Imagine that you’ve been invited to become a contestant on Golden Balls, the game show that graced the screens of British televisions in the late 2000s.
By far the most memorable part of the show, for those who remember it, was called Split or Steal. It was played by the final two participants, who had to independently decide whether they wanted to split or steal the jackpot.
If both players chose to split, they split the money in half. If one player chose to steal and the other chose to split, the player who chose to steal took the full jackpot and the other person went home with nothing. And if both players chose to steal, they both went home empty-handed.
Now imagine that the jackpot is £10,000. Would you split or steal? Click here to tell us and we’ll post the results at the bottom of the article.
Figure 1. Possible Game Outcomes
On the surface, Split or Steal might just look like an attempt to inject some drama into an otherwise uninspiring game show. Which, in many ways, it was. But it has since captured the attention of several researchers, partly because it created a particular type of dilemma for contestants. And it turns out that it tells us three interesting things about human cooperation.
The first is that, to paraphrase the Scottish philosopher Adam Smith, it is in our nature to be concerned with the fortunes of others. This helps to explain why around half of all Golden Balls participants chose to split, despite the fact that – from a financial perspective – the best option is to steal.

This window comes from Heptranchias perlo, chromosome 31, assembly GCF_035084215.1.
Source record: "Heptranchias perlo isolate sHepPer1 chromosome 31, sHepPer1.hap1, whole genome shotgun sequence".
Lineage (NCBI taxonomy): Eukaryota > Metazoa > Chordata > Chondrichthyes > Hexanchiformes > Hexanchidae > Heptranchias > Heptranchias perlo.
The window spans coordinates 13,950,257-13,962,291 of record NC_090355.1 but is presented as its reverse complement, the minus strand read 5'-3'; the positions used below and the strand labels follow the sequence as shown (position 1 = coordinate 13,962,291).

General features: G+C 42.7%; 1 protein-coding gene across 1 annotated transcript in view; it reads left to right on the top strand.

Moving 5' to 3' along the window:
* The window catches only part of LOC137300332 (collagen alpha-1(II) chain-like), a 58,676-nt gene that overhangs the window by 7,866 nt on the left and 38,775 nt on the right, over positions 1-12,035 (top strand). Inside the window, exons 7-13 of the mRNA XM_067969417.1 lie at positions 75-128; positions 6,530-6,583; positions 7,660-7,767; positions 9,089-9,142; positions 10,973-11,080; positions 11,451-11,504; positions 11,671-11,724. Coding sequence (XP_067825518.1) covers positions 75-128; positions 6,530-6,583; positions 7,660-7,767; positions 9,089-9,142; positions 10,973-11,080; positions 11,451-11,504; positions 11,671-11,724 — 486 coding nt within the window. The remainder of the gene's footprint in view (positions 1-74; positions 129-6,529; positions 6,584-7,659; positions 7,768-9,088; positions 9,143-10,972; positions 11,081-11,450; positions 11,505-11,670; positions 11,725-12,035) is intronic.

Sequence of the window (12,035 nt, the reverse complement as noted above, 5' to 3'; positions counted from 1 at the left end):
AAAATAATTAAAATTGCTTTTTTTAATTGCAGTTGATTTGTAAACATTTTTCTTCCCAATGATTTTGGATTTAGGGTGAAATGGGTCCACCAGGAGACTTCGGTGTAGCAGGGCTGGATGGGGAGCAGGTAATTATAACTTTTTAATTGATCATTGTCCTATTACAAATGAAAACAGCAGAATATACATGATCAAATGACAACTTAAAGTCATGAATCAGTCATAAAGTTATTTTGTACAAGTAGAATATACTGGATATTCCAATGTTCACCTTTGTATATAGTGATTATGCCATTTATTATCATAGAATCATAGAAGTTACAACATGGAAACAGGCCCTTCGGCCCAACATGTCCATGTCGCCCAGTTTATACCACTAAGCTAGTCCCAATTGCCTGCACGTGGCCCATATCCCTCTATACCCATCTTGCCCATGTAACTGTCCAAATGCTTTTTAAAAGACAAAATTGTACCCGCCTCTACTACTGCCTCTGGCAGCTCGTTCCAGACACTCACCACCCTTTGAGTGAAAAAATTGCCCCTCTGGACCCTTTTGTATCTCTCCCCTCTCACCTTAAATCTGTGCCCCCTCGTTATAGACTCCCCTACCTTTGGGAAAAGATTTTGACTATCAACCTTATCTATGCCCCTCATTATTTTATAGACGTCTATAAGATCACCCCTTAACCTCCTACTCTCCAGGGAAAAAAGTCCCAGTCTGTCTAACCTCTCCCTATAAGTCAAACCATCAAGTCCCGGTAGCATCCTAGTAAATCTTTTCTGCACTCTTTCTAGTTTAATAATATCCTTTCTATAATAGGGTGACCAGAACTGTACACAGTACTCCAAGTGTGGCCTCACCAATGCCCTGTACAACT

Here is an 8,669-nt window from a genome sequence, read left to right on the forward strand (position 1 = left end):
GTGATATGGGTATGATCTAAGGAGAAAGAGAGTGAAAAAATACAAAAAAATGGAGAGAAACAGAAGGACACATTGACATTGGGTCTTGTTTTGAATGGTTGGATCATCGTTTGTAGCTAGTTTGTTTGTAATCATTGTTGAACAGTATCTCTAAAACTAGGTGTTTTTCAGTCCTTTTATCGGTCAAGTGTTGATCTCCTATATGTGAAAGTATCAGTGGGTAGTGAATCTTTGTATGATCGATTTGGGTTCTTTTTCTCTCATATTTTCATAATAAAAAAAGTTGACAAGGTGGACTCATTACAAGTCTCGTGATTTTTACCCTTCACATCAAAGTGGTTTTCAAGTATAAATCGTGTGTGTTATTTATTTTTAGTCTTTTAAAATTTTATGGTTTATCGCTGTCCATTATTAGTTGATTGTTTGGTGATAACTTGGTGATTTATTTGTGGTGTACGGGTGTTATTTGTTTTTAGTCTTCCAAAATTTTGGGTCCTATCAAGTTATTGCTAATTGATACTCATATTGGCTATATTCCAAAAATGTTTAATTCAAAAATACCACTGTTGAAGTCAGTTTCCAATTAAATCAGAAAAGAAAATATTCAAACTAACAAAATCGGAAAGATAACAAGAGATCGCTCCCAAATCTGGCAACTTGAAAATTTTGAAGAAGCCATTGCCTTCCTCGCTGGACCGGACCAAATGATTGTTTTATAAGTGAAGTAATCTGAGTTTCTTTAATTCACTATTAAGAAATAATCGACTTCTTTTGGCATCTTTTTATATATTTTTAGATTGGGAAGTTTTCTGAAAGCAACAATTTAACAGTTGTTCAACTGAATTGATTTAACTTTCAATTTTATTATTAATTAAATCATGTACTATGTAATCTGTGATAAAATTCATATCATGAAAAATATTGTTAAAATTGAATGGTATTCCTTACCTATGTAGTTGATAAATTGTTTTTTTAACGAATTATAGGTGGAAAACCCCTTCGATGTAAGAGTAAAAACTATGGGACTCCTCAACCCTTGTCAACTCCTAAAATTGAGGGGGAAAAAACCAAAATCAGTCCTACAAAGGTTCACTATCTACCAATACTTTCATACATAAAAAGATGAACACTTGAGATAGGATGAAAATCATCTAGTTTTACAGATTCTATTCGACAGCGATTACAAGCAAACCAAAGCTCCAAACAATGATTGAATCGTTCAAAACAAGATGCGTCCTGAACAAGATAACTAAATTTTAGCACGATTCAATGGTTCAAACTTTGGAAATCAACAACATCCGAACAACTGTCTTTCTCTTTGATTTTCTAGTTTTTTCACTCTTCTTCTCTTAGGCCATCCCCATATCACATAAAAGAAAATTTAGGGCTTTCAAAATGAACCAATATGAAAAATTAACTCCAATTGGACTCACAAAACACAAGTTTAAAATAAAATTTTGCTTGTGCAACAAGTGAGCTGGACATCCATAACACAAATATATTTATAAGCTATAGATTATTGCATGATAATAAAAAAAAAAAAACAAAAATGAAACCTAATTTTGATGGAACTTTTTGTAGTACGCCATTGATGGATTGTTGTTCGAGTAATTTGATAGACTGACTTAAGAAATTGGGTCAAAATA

In other words, we are not simply self-interested individuals: we have social instincts that favour cooperation with others. This point has been argued by researchers such as Martin Nowak, David Rand, and Rutger Bregman in recent years.
The second thing that Split or Steal tells us about, if we look closely, is the emotional side of human cooperation.
When both players choose to split, they invariably celebrate together to a chorus of cheers from the audience. When stealing occurs, however, everything changes. The stealer often apologises immediately or turns away, while the betrayed party seethes and the audience groans. These contrasting emotional responses suggest that our emotions play an important role in motivating us to cooperate with those around us.
The third and final thing that Split or Steal tells us is that we can be remarkably imaginative when it comes to convincing others to cooperate with us – as this clip uniquely illustrates. According to some researchers, humans invented things like money and moralising gods for similar purposes.
In summary, Split or Steal tells us about our social instincts, the emotional underpinnings of cooperation, and our creative approaches to cooperating with others – three lessons to take with you should you now choose to descend into the rabbit hole of Split or Steal clips on YouTube.